SilverLining:

Finding Social Good in Clouds on the Dark Web

The dark web (and some other parts of the deep web) includes every manner of content, including legal and illegal, ethical and unethical, innocuous and offensive, and accurate and fraudulent. It sometimes includes the results of spectacular data breaches that expose detailed personal information on billions of accounts of people, companies, countries, and other organizations around the world -- costing the world economy trillions of dollars a year. The damage these breaches have done is well known. What is not known, and what we are now studying, is whether it is possible to create some social good out of all this chaos, whether we might be able to find a silver lining in these dark clouds.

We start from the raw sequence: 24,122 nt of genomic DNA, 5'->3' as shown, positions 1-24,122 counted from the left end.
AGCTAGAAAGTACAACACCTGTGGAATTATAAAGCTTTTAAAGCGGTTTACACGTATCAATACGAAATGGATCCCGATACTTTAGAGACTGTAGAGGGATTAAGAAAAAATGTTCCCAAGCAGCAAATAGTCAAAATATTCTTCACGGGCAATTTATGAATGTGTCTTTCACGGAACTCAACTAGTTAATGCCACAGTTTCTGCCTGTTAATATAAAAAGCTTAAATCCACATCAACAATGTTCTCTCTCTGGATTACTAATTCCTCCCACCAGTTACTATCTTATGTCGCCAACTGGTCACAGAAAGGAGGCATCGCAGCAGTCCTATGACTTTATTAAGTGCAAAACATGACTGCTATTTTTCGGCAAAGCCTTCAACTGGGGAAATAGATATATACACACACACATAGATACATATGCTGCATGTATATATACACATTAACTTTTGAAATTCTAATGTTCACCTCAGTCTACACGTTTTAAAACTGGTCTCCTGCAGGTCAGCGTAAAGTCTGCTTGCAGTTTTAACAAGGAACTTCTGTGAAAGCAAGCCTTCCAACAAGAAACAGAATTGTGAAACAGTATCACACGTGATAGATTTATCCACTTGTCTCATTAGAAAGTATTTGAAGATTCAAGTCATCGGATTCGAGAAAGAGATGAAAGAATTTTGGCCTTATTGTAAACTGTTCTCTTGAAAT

As social scientists, our goal is to to understand and ameliorate some of the greatest challenges that afflict individuals, groups, and societies. In this project, we hope to use information already exposed and often widely reported on to solve some of these societal problems to benefit everyone. If you have knowledge of this information, we’d appreciate hearing from you. If you already have information and would like to share it with academic researchers, you may contact us directly or anonymously, and may even donate it anonymously via our state-of-the-art “Secure Drop” site for sharing data site (a technique routinely used to connect to journalists at the New York Times, The Guardian, many others, following the same high security standards).
All work we do, and all decisions we make, are governed by Harvard University’s Institutional Review Board. We have also imposed more restrictive ethical, administrative, security, and data standards on our project which we describe here.
Open Email: silverlining@iq.harvard.edu
Anonymous email: xxx
Anonymous data deposit link: loshhem4ebuaos3q.onion